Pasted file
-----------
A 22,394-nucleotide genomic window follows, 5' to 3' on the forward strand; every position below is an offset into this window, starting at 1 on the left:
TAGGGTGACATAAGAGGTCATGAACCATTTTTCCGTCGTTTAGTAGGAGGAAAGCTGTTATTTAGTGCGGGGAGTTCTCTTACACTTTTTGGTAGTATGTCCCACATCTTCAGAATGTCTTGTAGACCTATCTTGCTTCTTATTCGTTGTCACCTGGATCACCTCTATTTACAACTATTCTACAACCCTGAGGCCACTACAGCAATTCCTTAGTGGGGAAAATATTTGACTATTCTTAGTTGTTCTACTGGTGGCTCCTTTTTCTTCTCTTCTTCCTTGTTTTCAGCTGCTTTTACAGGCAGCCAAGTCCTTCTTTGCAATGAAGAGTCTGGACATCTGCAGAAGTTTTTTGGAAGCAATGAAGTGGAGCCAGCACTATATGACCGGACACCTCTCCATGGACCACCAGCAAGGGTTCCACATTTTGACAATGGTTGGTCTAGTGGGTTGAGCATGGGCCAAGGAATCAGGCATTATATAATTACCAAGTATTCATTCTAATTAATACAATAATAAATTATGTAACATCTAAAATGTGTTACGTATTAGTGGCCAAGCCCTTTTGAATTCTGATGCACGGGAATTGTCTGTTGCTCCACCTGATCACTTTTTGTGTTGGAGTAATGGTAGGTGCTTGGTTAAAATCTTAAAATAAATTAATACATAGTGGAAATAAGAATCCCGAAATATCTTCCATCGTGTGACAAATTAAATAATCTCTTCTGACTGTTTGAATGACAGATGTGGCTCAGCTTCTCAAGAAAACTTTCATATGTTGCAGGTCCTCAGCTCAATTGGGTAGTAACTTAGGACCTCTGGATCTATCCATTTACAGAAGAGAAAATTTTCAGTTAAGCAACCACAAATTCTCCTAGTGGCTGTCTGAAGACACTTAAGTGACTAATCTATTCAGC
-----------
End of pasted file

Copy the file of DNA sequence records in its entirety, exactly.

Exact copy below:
A 22,394-nucleotide genomic window follows, 5' to 3' on the forward strand; every position below is an offset into this window, starting at 1 on the left:
TAGGGTGACATAAGAGGTCATGAACCATTTTTCCGTCGTTTAGTAGGAGGAAAGCTGTTATTTAGTGCGGGGAGTTCTCTTACACTTTTTGGTAGTATGTCCCACATCTTCAGAATGTCTTGTAGACCTATCTTGCTTCTTATTCGTTGTCACCTGGATCACCTCTATTTACAACTATTCTACAACCCTGAGGCCACTACAGCAATTCCTTAGTGGGGAAAATATTTGACTATTCTTAGTTGTTCTACTGGTGGCTCCTTTTTCTTCTCTTCTTCCTTGTTTTCAGCTGCTTTTACAGGCAGCCAAGTCCTTCTTTGCAATGAAGAGTCTGGACATCTGCAGAAGTTTTTTGGAAGCAATGAAGTGGAGCCAGCACTATATGACCGGACACCTCTCCATGGACCACCAGCAAGGGTTCCACATTTTGACAATGGTTGGTCTAGTGGGTTGAGCATGGGCCAAGGAATCAGGCATTATATAATTACCAAGTATTCATTCTAATTAATACAATAATAAATTATGTAACATCTAAAATGTGTTACGTATTAGTGGCCAAGCCCTTTTGAATTCTGATGCACGGGAATTGTCTGTTGCTCCACCTGATCACTTTTTGTGTTGGAGTAATGGTAGGTGCTTGGTTAAAATCTTAAAATAAATTAATACATAGTGGAAATAAGAATCCCGAAATATCTTCCATCGTGTGACAAATTAAATAATCTCTTCTGACTGTTTGAATGACAGATGTGGCTCAGCTTCTCAAGAAAACTTTCATATGTTGCAGGTCCTCAGCTCAATTGGGTAGTAACTTAGGACCTCTGGATCTATCCATTTACAGAAGAGAAAATTTTCAGTTAAGCAACCACAAATTCTCCTAGTGGCTGTCTGAAGACACTTAAGTGACTAATCTATTCAGC